Sunday, February 10, 2013

6 Artists: Civil Rights Roundtable

THE QUESTION of what qualifications do artists and entertainers have to use their high visibility to comment on worldly affairs has been long debated.   However that is the very essence of what defines an artist isn't it?
An artist might be an entertainer, but an entertainer is not an artist. More and more, serious issues are given more attention and gravity when an entertainer postures on issues of social importance.
An artist has an responsibility to express him- or herself with sincerity and truth. Though artists are given to idiosyncrasies, to be an artist is an honor and a responsibility.   When one speaks, it should be with done with a degree of forethought and eloquence.  
August 28th, 1963,  the date of the March on Washington for Jobs and Freedom, six noteworthy artists met in a studio immediately after attending the march and witnessing "I Have A Dream" speech of the Southern Christian Leadership Conference's (SCLC) leader, Dr. Martin Luther King. Jr. : 
Marlon Brando
Sidney Poitier
James Baldwin
Harry Belafonte
Joseph Mankiewicz
Charlton Heston
No posturing, no antagonizing. Everything said was sincere towards bringing light and positive solutions to the truly serious issue of the Civil Rights Movement of the 1950's and 1960's.

Artists are the voices of society.   Past, present and future.  Artists can be some of the greatest forces in bringing about social change.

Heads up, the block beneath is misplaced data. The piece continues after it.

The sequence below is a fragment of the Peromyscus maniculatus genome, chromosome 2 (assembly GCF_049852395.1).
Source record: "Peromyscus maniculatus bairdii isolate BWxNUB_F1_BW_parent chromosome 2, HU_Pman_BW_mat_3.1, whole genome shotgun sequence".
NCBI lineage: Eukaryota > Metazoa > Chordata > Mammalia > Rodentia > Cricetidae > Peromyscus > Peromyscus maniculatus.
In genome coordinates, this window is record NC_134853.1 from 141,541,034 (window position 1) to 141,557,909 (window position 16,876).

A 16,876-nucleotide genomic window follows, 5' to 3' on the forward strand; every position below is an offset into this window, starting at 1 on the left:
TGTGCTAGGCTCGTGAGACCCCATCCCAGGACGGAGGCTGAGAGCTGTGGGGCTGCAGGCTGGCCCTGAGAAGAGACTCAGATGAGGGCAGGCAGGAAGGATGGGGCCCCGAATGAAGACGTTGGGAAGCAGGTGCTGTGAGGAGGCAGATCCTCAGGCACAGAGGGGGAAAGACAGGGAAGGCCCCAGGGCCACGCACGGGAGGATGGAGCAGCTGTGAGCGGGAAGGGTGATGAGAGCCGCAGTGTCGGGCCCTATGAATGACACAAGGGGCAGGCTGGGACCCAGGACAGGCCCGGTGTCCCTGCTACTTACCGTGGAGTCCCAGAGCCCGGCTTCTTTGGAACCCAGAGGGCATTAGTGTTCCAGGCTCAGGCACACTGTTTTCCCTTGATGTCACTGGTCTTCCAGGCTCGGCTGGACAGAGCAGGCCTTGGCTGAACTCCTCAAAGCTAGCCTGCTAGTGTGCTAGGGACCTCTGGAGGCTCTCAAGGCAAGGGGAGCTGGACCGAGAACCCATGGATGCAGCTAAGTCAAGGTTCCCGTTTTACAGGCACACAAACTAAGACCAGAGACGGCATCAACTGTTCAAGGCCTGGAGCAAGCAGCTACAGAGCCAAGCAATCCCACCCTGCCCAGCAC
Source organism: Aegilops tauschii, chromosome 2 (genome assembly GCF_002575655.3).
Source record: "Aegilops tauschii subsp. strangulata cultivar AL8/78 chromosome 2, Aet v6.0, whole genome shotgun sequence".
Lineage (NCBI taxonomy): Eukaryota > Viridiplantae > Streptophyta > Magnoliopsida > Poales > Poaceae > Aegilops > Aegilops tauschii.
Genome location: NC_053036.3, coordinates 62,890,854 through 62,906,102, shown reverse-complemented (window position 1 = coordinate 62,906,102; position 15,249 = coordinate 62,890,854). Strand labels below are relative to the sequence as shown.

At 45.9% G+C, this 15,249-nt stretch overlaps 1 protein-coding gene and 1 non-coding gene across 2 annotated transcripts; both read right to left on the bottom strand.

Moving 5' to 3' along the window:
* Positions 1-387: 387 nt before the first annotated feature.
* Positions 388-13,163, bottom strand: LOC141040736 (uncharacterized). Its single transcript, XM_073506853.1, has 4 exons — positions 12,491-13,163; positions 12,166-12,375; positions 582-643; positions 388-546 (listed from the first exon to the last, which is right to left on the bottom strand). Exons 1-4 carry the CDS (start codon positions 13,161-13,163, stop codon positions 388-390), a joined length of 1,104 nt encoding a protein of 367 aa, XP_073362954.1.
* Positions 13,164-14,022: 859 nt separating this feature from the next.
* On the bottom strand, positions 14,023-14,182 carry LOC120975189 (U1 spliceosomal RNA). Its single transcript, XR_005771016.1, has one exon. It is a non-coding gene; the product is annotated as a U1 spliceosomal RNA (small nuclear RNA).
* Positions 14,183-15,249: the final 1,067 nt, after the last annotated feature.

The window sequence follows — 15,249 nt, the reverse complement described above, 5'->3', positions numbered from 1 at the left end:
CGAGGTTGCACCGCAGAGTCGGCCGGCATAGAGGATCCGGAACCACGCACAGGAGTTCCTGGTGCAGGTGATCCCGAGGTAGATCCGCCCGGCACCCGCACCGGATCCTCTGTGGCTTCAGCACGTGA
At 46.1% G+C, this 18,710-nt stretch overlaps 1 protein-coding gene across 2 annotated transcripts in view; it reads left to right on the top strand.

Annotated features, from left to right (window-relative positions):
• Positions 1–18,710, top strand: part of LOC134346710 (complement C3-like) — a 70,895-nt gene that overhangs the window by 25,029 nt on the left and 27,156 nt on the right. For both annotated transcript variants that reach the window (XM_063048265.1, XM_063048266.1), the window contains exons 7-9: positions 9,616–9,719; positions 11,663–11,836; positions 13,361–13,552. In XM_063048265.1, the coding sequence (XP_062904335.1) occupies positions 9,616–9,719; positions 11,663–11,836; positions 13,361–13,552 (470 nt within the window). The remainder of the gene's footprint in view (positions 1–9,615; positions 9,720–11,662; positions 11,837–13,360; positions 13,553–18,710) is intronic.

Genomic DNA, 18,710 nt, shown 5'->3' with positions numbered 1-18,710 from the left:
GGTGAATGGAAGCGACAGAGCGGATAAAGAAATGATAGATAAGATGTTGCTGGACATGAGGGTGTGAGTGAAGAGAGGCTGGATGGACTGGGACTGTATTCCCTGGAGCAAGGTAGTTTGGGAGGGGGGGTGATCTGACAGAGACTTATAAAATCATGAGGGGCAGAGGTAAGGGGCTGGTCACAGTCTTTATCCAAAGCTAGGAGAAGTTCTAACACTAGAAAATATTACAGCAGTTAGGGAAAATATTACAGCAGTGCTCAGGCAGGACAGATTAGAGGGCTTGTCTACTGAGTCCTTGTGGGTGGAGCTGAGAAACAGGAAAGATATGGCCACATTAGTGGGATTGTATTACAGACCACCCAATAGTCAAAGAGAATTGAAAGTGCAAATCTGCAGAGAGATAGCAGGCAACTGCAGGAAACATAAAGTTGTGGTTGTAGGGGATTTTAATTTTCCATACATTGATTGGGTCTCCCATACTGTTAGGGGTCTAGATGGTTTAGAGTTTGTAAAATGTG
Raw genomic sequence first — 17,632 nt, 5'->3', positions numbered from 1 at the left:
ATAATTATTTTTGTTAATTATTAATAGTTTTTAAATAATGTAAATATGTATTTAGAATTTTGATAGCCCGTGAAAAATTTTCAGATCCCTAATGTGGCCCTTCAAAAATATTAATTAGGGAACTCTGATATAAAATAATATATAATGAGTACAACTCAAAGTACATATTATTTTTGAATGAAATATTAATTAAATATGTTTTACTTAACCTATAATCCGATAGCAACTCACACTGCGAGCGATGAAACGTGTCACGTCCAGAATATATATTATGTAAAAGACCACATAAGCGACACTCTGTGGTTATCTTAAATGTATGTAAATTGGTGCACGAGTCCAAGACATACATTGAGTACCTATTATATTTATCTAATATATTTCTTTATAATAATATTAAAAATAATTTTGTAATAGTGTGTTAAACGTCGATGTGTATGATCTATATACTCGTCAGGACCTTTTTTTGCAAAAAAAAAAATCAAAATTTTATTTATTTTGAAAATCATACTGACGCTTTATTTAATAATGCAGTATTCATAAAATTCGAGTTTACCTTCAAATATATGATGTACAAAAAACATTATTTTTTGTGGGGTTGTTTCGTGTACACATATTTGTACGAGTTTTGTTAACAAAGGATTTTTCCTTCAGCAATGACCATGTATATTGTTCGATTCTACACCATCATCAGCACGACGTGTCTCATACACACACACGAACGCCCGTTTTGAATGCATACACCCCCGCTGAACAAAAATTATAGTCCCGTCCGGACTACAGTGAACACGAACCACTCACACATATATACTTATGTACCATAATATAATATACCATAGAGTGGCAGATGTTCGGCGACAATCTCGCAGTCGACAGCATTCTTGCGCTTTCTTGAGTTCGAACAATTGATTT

Drawing professor Robert Beverly Hale of The Art Students League in New York summed it up:

"We are the intellectuals, we are the artists
We are the music makers, we are the dreamers of dreams
Wandering by lone sea breakers, sitting by desolate streams
World losers and fore sakers, on whom the pale moon beams
But we are the movers and shakers of the world forever it seems
With wonderful deathless ditties we built up the world's great cities
And out of a fabulous story we fashioned an empire's glory
One man with a dream that pleasures shall go forth and conquer a crown
In tune with a new song's measure shall trample an empire down
We in the ages lying in the buried past of the earth built a Nineveh with our sighing
And Babel itself with our mirth
Then all through them with our prophesying to the old, to the New World's worth
For each age is a dream that is dying or one that is coming to birth."

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